Loki lies in my arms, wrapped in a towel, purring in halting starts and stops. The growing masses in his brain that affect his ability to walk and see also impair his vocal chords. The purr is no longer steady but sporadic.

Still, our neurologically-impaired kitten seems at peace as he lies in my arms. The towel calms him down and also protects my lap from his occasional loss of bladder control.

He looks at me through eyes that may or may not see clearly. We don’t know. Cats can’t talk. With our pets, we depend on signals that are familiar – the swish of a tail, a particular expression or a change in tone of a meow or growl.

But Loki is mostly silent and impaired motor control functions rob him of the ability to communicate through physical movement. When he tries to walk he falls – a lot. He stumbles over his own feet. He tries to raise his head and falls over backwards, lying on the floor, twitching but not making a sound.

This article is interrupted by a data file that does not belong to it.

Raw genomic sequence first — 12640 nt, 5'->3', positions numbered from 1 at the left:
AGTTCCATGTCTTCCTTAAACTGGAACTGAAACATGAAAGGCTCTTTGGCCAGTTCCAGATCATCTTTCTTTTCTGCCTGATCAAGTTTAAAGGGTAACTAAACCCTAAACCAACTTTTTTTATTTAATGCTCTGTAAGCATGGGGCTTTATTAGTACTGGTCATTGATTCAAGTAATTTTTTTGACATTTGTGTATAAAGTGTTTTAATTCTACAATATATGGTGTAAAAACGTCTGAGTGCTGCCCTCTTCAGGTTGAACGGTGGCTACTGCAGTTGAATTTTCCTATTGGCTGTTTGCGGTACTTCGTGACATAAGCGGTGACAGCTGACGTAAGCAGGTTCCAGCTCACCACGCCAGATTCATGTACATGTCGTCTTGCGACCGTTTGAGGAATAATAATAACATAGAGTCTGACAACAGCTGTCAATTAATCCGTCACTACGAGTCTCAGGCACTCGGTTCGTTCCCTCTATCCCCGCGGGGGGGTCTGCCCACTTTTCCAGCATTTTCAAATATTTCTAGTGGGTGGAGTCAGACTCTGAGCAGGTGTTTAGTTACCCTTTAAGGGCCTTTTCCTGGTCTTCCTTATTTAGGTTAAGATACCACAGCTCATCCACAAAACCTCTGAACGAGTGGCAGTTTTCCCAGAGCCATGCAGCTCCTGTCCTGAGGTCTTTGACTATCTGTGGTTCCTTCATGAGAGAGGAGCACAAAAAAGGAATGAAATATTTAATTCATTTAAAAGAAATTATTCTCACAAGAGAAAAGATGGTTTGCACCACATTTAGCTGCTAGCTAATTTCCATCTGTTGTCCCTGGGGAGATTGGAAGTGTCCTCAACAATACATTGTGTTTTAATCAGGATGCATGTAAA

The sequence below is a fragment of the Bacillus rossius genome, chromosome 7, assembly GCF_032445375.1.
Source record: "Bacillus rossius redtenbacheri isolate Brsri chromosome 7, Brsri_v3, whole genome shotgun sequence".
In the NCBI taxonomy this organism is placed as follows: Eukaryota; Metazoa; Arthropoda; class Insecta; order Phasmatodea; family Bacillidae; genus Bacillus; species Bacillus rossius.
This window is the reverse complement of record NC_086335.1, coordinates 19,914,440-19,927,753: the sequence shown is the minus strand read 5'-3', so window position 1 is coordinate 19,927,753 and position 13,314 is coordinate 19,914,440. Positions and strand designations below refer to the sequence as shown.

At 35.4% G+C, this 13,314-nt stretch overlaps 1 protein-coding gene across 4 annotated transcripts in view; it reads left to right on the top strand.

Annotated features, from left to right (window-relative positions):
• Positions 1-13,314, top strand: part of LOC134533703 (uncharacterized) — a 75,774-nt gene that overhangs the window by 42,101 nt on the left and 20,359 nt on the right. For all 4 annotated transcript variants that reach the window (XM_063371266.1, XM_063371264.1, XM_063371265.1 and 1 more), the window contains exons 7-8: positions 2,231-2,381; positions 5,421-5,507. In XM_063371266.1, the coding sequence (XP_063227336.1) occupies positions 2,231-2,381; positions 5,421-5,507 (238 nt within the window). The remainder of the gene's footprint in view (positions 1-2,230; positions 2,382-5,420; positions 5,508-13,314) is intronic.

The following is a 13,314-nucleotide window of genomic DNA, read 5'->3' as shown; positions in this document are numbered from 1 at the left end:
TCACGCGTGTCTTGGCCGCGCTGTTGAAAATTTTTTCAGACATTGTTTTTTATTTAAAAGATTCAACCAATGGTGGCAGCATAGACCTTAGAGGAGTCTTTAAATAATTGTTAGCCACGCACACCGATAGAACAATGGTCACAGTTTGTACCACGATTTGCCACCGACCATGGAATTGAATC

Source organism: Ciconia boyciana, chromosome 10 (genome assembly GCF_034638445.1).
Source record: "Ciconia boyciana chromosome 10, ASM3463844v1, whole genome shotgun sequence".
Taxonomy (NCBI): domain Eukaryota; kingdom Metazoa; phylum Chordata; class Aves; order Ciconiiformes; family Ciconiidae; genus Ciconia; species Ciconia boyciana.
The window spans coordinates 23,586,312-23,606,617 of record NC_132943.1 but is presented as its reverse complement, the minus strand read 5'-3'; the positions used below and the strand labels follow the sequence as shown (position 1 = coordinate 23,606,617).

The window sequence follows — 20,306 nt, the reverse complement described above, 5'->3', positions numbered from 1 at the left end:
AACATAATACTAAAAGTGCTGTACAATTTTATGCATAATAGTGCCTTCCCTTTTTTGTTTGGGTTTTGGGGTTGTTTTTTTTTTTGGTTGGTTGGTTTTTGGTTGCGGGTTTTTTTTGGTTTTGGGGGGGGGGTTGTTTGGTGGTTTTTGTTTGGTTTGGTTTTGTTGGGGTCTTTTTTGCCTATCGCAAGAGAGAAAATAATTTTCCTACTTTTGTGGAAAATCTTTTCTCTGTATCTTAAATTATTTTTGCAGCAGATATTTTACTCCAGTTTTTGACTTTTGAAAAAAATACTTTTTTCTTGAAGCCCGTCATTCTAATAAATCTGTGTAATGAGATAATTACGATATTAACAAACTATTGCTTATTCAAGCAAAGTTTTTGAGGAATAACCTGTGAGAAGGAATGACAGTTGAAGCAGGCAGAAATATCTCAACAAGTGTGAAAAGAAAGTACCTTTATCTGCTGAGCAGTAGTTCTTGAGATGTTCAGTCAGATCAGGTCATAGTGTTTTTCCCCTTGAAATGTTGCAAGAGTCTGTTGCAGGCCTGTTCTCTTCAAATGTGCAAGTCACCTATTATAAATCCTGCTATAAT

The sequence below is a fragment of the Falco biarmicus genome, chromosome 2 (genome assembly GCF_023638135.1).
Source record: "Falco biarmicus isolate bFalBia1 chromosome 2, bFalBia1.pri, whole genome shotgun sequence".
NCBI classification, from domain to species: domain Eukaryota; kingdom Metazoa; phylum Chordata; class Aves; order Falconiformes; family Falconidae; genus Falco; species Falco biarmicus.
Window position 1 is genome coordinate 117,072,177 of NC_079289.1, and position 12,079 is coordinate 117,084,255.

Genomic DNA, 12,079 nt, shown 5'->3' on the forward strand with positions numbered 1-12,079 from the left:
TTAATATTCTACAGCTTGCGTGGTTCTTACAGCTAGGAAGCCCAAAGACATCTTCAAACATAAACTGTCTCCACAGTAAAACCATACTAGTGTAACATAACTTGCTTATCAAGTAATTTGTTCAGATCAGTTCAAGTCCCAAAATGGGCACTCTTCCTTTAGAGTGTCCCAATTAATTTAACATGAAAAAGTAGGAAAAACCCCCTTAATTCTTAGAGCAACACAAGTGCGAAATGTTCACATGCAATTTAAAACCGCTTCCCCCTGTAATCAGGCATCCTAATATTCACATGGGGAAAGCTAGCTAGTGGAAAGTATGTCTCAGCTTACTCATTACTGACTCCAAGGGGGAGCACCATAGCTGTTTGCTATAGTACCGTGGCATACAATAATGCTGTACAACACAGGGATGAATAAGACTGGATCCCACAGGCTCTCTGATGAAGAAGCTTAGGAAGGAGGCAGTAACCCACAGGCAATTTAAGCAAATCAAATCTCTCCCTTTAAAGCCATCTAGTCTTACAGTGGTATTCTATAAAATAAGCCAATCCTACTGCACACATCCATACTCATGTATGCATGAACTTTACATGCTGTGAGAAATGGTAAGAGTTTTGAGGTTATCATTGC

I wonder: Is he in pain? Do the falls hurt him? Sometimes his head strikes the leg of the coffee table or the wall. Does not inflict more damage on his already-fragile brain?

We don’t know. Neither do vets from Floyd to Virginia Tech. After many tests, all they can tell us is that they don’t think he is in pain. They say there is nothing they can do to help him and his future rests with us. So we love him and watch after him. He has trouble swallowing so Amy feeds him diluted wet foot that he laps off a tongue depressor. If he tries to eat himself he falls headfirst into the food and then shows what we think are signs of anger with having a face covered with what he should be eating.

He stirs slightly and stretches out a front leg, pressing his paw against my chin. His eyes are open but I don’t know if he can see or even comprehend who or what I am.

Is he happy? Does he know that we will love and care for him for whatever time he has left on this earth?

I don’t know and not knowing breaks my heart.